Scars. We all carry them. Sometimes they are physical; we wear the scars of self-harm which label us, identify us. But other scars and wounds are deeply hidden. The emotional scars that change our behaviours, attitudes and outlooks for life. Those are the scars that rule us. Those are the scars which inadvertently destroy the relationships we have.
I didn’t realise how scarred, how damaged I had become until June last year. When I did, I realised those scars had cost me everything dear.
Intense fear of abandonment is core to BPD. It is so fierce for us that when we feel close to people, we tend to push them away. We misbehave, we completely lose control and destroy the relationships we most want and need.
My fear has now been traced back to early childhood.
Mum was a rebel, firey and free brought up in a strict environment as was often the case in those days. She married the local “bad boy” against her parent’s wishes. I am told that when he found out she was pregnant, he tried to beat me out of her. Broken and bleeding, she climbed out of a third-floor window, shimmied down a drainpipe and was picked up by police hitch-hiking barefoot to her parents.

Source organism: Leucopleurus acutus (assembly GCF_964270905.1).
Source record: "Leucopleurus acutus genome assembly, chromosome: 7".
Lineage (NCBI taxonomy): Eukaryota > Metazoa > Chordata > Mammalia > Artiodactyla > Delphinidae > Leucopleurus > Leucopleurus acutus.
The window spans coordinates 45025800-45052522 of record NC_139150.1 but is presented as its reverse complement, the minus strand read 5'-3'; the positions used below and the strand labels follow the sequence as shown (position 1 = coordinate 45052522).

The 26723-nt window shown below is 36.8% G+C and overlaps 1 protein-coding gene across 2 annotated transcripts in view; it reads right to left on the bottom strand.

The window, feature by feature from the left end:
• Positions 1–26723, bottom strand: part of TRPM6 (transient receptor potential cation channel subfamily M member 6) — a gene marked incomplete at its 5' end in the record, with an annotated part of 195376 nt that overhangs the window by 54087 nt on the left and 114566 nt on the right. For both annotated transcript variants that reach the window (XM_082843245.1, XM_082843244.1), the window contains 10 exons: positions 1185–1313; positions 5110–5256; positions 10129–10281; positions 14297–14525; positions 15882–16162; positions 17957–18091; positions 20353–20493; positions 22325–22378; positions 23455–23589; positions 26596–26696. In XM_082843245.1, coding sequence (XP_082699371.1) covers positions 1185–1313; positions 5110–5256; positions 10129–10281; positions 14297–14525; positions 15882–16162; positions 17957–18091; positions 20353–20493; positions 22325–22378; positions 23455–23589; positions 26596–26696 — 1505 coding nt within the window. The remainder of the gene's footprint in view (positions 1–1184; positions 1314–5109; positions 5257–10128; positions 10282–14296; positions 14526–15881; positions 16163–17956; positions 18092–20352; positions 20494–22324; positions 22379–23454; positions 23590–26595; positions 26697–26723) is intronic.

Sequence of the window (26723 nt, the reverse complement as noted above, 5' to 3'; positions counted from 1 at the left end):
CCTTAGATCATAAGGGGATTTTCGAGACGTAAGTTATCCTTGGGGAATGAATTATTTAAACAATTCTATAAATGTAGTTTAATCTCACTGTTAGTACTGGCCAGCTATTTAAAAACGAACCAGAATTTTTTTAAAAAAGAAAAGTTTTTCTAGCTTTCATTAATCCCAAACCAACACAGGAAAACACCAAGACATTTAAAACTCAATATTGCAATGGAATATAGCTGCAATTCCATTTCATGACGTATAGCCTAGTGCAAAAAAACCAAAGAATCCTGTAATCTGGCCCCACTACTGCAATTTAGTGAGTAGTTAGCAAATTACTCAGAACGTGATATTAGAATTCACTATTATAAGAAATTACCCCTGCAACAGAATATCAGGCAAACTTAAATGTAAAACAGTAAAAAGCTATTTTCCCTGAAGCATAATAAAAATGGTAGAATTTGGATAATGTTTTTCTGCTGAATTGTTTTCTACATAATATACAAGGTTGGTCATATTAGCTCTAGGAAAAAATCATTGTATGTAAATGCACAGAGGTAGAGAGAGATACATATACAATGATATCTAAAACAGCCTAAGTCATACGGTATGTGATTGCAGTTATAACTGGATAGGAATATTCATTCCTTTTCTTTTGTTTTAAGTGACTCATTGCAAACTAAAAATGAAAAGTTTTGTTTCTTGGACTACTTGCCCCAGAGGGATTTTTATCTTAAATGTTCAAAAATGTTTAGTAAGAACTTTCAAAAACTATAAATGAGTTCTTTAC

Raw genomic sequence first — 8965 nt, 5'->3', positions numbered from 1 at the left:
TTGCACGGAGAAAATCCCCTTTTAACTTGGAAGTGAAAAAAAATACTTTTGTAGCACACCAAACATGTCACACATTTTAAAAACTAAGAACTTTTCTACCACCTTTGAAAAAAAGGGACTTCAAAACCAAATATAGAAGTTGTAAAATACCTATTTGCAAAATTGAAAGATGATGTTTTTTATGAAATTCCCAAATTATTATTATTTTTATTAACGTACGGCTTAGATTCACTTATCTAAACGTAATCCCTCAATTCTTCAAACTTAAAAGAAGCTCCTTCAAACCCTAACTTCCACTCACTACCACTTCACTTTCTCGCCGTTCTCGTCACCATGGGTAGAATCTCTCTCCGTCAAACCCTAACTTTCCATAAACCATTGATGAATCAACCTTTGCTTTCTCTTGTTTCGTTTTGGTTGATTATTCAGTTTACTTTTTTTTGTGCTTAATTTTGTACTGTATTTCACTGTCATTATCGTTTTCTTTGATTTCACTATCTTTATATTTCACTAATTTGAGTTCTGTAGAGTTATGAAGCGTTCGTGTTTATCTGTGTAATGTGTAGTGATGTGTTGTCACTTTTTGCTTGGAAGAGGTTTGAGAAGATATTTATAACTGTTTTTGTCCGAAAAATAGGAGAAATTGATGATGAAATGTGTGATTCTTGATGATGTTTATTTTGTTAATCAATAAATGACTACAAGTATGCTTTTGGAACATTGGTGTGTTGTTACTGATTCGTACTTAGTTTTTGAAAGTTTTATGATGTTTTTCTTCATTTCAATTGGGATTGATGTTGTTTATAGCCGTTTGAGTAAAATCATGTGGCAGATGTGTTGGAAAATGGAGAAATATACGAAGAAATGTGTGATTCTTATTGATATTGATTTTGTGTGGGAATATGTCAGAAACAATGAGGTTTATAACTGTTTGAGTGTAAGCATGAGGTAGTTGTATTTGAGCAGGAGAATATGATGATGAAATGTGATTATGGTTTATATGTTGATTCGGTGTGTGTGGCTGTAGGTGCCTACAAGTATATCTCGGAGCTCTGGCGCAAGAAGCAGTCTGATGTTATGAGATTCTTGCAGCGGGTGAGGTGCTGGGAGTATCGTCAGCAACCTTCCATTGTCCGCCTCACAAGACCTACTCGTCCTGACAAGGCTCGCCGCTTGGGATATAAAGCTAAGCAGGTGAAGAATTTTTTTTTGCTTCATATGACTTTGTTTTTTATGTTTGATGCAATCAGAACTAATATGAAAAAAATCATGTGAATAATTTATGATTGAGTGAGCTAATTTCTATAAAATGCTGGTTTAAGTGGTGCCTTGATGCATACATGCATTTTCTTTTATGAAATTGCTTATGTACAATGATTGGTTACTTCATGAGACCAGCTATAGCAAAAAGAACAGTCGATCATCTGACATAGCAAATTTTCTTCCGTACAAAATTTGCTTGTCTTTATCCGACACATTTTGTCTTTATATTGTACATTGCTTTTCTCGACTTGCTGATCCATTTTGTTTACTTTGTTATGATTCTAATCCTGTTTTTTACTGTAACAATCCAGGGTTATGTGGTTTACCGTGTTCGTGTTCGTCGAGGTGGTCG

My father didn’t want me to exist.
I am told that when I was 18 months old, he wanted to borrow me for a few hours to show to his family. This was permitted for some unknown reason.
And then he left. I’m told he sailed away for a new life on a new continent.
But he didn’t want his daughter.
Grandparents picked up the slack nurture-wise. They were terrific and played the role of parents for me.
I told myself all my life that a father was unnecessary. I didn’t have one, and I didn’t need one. As long as there were other family members around then, it didn’t matter.
A father was no more than a sperm donor.
So I never understood others who complained and felt sorry for themselves for the absence of a father when they had others around. I looked down on them as weak and silly and pathetic and overly needy.
I saw doting fathers as over the top mollycoddling, malleable fools and gooey eyed girls as needy, spoiled, foolish, manipulative, greedy attention seekers.